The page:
This morning was a bit more of a test, in my mind. Running two miles after warming yourself up to it the four previous days is one thing, but keeping it up after a couple days off on the weekend is something else altogether.
I did hit the two miles again this morning, but it was a bit painful. As a result, Katie and I have decided that we do need to make sure we do at least some kind of exercise on the weekend. It doesn't have to be the monster workout we do during the week, just something to keep us going so Mondays don't strike back with such blunt force.
Much like my Brother-in-Pics (and name) Kevin Spencer did, I'm going to take a moment to celebrate having survived 100 days of the Photo365 project. Yes, I'm a few days late as I only yesterday finished uploading from the last several days and only today finished renaming and designating which ones were going to be part of the project. But, oh well.
I'm now on Day 105, but would like to look back on the first 100 days by picking out 10 of my favorite photos so far. These are in no particular order.
I just really dig the picture within a picture...
I like how the lights tower into the sky.
A reflection of an ambulance in the hubcap of a fire truck? Can it get any cooler?
Starred light refraction without using a special filter.
I always liked how the lighting turned out.
I don't think this horse was meant to be so imposing, but it sure looks it, right?
Sunset... one of my favorite times to shoot.
The variety of an otherwise ordinary item struck me in this shot.
Good capture of motion with Anna's hair.
I really like how I cropped this shot even if it was done in Photoshop.
Are there any that you really like from the bunch? I'd love to hear your take on them.
This past weekend, Katie and I took part in a photo scavenger hunt with a local photography club. It was pretty fun and I just thought I'd share my pictures along with the themes I used them for down below. Please read through to the bottom as I have a potential idea I'd like some feedback on.
"Into the Air"
"A Different Perspective"
"A Relaxing Place"
"Demonstration of Motion"
"From Inside a Car"
My idea is to run some sort of blogger photo scavenger hunt. If you're interested, let me know in the comments. We can develop a list of 10 things to find and I'd like to limit it to either the city/town in which you live or a nearby larger metropolitan area. But these are details that can be worked out when we get a list of people who are interested. So let me know!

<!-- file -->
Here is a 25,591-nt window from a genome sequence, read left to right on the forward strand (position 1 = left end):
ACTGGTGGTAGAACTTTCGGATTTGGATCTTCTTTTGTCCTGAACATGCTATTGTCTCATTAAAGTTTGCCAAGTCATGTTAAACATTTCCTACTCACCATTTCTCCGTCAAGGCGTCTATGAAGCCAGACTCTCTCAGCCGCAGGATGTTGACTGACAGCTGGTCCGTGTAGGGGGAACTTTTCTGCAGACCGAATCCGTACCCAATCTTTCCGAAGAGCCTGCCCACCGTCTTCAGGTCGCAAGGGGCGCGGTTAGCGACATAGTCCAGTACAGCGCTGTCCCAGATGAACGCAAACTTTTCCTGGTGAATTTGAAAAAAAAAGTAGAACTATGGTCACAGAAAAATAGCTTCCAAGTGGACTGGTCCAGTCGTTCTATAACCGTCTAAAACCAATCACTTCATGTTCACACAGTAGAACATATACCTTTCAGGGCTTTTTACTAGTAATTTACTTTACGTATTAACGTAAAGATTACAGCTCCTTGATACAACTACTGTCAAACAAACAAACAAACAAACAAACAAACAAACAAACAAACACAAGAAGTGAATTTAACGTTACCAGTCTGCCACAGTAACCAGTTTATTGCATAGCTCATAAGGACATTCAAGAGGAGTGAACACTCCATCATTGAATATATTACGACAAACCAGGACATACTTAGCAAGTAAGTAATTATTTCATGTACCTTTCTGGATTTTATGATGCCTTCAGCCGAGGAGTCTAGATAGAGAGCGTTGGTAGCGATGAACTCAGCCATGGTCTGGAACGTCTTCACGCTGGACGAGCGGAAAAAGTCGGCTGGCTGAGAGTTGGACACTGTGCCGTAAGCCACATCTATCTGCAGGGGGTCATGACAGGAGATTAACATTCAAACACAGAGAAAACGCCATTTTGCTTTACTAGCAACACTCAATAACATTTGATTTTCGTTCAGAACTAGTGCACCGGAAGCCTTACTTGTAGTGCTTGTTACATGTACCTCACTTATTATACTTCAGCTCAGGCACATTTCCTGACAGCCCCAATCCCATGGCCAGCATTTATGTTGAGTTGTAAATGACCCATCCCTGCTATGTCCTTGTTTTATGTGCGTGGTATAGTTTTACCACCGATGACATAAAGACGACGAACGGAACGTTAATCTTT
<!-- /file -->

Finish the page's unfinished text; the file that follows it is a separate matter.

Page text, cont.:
I know it's a day early, but I wanted to make sure I got these good wishes out to all of you when you might actually see them.
So, have a great Dead Bunny Day!
Seriously, though, have a great holiday (if you celebrate) and, if you're traveling anywhere, do so safely, okay?
Funny thing... seems that everybody I know thinks that, at this moment, I'm in line at one of any number of local Apple Stores (we have five in the Chicago area that I know of) waiting to get my grubby hands an iPad.
Okay, yeah, I'm an Apple Whore (tm), but when did I become an early adopting Apple Whore (tm)? I got my first iPod more than three years after they first came out. I still don't have an iPhone (but everyone around me seems to). No Apple TV. I must be missing something.
I do think the iPad is one of the coolest things around and I do want one. Just not yet. Maybe a couple more generations in unless I win a lottery sometime soon.
So, um, no review of the iPad from me anytime soon. Sorry if that disappoints you.
Geez, with the furor going around about red light cameras, you'd swear the U.S. Supreme Court just legalized both gay marriage and abortion with one fell swoop of the pen.
I really don't know if this extends beyond Illinois at all, but red light cameras have been cropping up in many of Chicago's suburbs over the course of the last couple of years to a mixed lot of praise and condemnation. Some love it because they are supposed to result in increases to driver and pedestrian safety while others hate it because they claim it's both a money grab and can result in sudden stopping at intersections that could cause rear-end collisions.
Let me recap what is going on real quickly...
Cameras have been installed by many municipalities at some of their busier or more accident-prone intersections.
These cameras will catch people who make illegal right turns out of the intersection. Yes, just right turns. Well, I think it's only right turns. The ones that I've seen have been right-turn only, but I suppose usage is dictated by each municipal government.
If you do not stop at an intersection before turning right on red, you WILL get busted.
If you stop past the line into a crosswalk thus forcing a pedestrian who is crossing the street to have to move out of the crosswalk, you WILL get busted.
If you come to a complete stop behind the line and then inch out to see what traffic is like before proceeding, you WILL NOT get busted.
If you stop a little into the crosswalk, but no pedestrians are present, you WILL NOT get busted.
If you run a yellow light, you WILL NOT get busted.
I really don't see the problem here. Basically, what these towns are saying is that if you drive legally and follow the rules of the road as established by the Secretary of State's office that we were taught in driver's education and tested on prior to obtaining a driver's license, you're fine.
Drive legal, drive safe... what the fuck is the problem here?
But the big question on many people's minds... is it a money grab for communities?
And why shouldn't it be?
If you're going to drive illegally, why shouldn't a town benefit from your ignorance? Towns, counties, and states already do when you speed or park illegally or run red lights going straight ahead. Are you going to fight against speed limits and stop lights and stop signs next?